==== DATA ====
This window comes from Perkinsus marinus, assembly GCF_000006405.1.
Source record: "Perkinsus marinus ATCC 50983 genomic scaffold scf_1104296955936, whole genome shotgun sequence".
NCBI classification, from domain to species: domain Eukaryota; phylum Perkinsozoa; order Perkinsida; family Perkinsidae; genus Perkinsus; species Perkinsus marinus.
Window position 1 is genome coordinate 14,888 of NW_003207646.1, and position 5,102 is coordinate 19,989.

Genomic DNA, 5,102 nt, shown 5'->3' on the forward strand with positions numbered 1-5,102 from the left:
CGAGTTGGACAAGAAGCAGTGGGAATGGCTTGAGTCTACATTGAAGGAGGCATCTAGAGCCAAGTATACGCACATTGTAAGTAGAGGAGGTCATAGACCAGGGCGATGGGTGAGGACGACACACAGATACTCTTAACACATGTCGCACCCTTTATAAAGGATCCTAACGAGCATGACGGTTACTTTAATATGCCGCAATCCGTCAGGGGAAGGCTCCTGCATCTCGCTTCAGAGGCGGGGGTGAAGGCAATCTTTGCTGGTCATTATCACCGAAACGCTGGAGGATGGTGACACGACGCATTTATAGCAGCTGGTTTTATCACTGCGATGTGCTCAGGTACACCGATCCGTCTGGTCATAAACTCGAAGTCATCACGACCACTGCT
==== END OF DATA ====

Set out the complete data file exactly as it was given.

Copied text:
This window comes from Perkinsus marinus, assembly GCF_000006405.1.
Source record: "Perkinsus marinus ATCC 50983 genomic scaffold scf_1104296955936, whole genome shotgun sequence".
NCBI classification, from domain to species: domain Eukaryota; phylum Perkinsozoa; order Perkinsida; family Perkinsidae; genus Perkinsus; species Perkinsus marinus.
Window position 1 is genome coordinate 14,888 of NW_003207646.1, and position 5,102 is coordinate 19,989.

Genomic DNA, 5,102 nt, shown 5'->3' on the forward strand with positions numbered 1-5,102 from the left:
CGAGTTGGACAAGAAGCAGTGGGAATGGCTTGAGTCTACATTGAAGGAGGCATCTAGAGCCAAGTATACGCACATTGTAAGTAGAGGAGGTCATAGACCAGGGCGATGGGTGAGGACGACACACAGATACTCTTAACACATGTCGCACCCTTTATAAAGGATCCTAACGAGCATGACGGTTACTTTAATATGCCGCAATCCGTCAGGGGAAGGCTCCTGCATCTCGCTTCAGAGGCGGGGGTGAAGGCAATCTTTGCTGGTCATTATCACCGAAACGCTGGAGGATGGTGACACGACGCATTTATAGCAGCTGGTTTTATCACTGCGATGTGCTCAGGTACACCGATCCGTCTGGTCATAAACTCGAAGTCATCACGACCACTGCT